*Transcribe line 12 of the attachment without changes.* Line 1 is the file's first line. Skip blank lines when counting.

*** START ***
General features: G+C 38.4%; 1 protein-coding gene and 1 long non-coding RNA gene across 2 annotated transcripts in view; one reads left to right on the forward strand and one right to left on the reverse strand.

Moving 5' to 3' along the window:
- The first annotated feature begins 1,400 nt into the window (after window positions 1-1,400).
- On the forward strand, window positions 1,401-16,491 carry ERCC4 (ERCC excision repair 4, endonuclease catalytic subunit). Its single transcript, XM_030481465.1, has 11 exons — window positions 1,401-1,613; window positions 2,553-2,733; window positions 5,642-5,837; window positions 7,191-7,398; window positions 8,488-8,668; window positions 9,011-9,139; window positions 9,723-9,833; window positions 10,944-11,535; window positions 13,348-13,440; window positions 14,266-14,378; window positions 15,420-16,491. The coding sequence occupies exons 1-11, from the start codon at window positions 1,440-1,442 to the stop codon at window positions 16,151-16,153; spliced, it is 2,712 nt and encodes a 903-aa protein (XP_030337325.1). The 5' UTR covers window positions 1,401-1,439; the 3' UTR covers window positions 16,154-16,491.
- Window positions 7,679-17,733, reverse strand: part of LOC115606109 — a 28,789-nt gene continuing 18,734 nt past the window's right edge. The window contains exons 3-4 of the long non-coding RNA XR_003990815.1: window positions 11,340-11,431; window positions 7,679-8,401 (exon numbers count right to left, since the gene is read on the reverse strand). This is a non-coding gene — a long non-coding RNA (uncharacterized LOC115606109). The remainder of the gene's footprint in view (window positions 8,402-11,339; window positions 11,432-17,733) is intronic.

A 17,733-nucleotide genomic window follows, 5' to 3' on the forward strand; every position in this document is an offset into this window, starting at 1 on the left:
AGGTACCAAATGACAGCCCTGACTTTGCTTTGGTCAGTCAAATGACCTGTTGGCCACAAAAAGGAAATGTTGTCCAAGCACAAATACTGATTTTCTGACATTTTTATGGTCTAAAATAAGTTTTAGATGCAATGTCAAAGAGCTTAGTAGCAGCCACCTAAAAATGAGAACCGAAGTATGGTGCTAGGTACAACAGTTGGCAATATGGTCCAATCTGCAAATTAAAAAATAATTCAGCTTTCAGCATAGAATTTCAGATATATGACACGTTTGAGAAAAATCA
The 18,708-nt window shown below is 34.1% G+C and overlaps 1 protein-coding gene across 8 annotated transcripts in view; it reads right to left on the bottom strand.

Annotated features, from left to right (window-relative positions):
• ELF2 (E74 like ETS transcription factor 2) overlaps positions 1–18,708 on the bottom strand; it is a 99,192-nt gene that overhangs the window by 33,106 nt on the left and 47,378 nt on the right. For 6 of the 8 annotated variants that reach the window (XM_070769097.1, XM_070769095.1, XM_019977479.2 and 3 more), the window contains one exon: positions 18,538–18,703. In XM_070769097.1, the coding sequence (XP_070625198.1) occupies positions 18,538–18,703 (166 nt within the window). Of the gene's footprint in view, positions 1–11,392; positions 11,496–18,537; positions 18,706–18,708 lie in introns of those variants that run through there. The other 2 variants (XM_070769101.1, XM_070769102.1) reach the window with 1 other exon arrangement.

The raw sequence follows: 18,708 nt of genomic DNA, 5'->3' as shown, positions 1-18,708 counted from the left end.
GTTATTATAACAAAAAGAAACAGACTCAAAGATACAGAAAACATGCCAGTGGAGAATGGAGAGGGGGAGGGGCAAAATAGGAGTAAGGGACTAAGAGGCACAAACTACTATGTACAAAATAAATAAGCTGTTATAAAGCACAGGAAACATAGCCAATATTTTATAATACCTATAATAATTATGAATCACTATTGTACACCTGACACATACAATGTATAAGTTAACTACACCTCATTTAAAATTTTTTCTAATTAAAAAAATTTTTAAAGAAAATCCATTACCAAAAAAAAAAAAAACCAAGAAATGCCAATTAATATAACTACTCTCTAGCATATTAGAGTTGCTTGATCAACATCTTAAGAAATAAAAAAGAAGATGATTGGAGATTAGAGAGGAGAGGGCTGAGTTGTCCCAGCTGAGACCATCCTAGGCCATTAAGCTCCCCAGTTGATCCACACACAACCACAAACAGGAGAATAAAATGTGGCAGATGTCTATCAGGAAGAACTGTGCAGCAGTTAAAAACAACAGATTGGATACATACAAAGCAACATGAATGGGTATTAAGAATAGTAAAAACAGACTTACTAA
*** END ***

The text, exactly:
GTTATTATAACAAAAAGAAACAGACTCAAAGATACAGAAAACATGCCAGTGGAGAATGGAGAGGGGGAGGGGCAAAATAGGAGTAAGGGACTAAGAGGCACAAACTACTATGTACAAAATAAATAAGCTGTTATAAAGCACAGGAAACATAGCCAATATTTTATAATACCTATAATAATTATGAATCACTATTGTACACCTGACACATACAATGTATAAGTTAACTACACCTCATTTAAAATTTTTTCTAATTAAAAAAATTTTTAAAGAAAATCCATTACCAAAAAAAAAAAAAACCAAGAAATGCCAATTAATATAACTACTCTCTAGCATATTAGAGTTGCTTGATCAACATCTTAAGAAATAAAAAAGAAGATGATTGGAGATTAGAGAGGAGAGGGCTGAGTTGTCCCAGCTGAGACCATCCTAGGCCATTAAGCTCCCCAGTTGATCCACACACAACCACAAACAGGAGAATAAAATGTGGCAGATGTCTATCAGGAAGAACTGTGCAGCAGTTAAAAACAACAGATTGGATACATACAAAGCAACATGAATGGGTATTAAGAATAGTAAAAACAGACTTACTAA